If a contractor fails to disclose, or does not elect to retain title, or does not file timely a patent application, or gives up on an application, or does not defend a patent that’s issued, then the federal agency can request title to the invention. Otherwise–and here’s the bowel-locking slider–federal agencies have no right under Bayh-Dole to claim ownership of inventions arising under funding agreements. When Reagan changed executive branch patent policy to require agencies to use Bayh-Dole requirements in all contracting, Reagan effectively voided any standing federal claim in executive branch patent policy to own inventions arising in federally supported research or development. If a federal agency wants to own inventions made in federally contracted work anyway, the agency has to determine exceptional circumstances and follow another ungainly procedure.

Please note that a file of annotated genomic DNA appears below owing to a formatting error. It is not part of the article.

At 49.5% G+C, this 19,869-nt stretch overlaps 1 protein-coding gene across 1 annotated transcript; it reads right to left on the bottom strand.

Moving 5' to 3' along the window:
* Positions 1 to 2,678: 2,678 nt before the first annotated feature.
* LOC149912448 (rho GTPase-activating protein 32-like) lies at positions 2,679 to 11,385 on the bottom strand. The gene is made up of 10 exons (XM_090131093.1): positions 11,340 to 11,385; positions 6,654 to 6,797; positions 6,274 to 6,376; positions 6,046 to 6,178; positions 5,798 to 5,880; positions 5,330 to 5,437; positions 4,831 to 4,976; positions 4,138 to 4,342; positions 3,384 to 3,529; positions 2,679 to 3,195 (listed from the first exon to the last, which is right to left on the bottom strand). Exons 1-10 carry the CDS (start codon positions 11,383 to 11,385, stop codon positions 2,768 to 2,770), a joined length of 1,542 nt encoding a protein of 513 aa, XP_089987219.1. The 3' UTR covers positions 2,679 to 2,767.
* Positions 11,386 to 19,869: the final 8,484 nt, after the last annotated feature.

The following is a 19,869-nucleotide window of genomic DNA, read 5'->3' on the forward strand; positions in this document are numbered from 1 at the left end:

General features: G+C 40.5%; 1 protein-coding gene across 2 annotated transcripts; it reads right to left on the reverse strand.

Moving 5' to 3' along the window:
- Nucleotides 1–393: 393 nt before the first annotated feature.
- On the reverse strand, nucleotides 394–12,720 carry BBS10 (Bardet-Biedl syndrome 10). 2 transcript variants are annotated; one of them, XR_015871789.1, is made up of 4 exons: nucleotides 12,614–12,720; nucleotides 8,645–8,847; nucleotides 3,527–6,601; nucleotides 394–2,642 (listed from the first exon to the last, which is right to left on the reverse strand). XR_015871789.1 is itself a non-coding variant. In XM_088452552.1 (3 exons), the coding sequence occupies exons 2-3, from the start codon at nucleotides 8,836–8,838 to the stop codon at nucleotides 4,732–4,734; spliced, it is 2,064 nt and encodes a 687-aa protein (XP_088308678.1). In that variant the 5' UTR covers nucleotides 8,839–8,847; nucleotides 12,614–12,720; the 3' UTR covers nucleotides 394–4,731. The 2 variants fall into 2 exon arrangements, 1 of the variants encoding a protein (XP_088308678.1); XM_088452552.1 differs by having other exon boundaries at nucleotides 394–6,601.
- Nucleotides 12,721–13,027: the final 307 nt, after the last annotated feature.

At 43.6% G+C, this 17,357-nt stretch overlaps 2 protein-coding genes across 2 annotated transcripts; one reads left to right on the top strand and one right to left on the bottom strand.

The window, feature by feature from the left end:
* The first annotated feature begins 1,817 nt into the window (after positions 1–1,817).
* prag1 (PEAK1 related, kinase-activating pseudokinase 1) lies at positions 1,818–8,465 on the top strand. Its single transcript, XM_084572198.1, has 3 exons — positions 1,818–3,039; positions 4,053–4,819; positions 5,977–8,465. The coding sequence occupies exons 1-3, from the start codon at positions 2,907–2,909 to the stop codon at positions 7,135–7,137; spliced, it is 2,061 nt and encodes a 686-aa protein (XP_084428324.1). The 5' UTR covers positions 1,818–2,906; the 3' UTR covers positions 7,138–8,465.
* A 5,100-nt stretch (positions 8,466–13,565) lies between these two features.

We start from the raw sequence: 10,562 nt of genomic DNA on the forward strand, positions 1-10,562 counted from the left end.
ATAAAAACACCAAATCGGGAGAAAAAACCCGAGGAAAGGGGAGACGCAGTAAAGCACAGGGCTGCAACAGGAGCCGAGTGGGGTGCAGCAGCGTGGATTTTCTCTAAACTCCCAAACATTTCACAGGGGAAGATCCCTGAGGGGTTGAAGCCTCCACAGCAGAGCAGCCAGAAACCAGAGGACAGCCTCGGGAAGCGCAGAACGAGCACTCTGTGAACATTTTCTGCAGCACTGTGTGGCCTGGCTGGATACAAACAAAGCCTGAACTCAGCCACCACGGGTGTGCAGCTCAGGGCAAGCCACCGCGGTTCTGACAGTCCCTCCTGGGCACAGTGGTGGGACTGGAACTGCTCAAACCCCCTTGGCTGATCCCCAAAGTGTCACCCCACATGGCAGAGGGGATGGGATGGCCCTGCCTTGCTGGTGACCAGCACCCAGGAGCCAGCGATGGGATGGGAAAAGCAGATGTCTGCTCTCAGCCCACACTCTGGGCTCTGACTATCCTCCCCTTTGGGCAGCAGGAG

Now for two contractor requirements that would appear to matter because they are given their own sections–march-in (203) and US manufacturing (204). But they don’t actually matter because both are conditional on agency discretion. Again–so much for “uniform.” A federal agency must decide that march-in is “necessary” according to four specified conditions and so doesn’t have to march-in at all. No agency has ever marched-in. Similarly, the US manufacturing requirement is limited to exclusive licenses in the US to use or to sell. But contractors are not required to license, and so the requirement kicks in only if they do license, and license exclusively for the US. Worse, federal agencies can waive the requirement if the contractor tries and fails to find US manufacturer or decides it’s not worth trying in the first place. Agencies routinely waive the requirement. So it’s not worth reading these two sections, for a quick read of Bayh-Dole.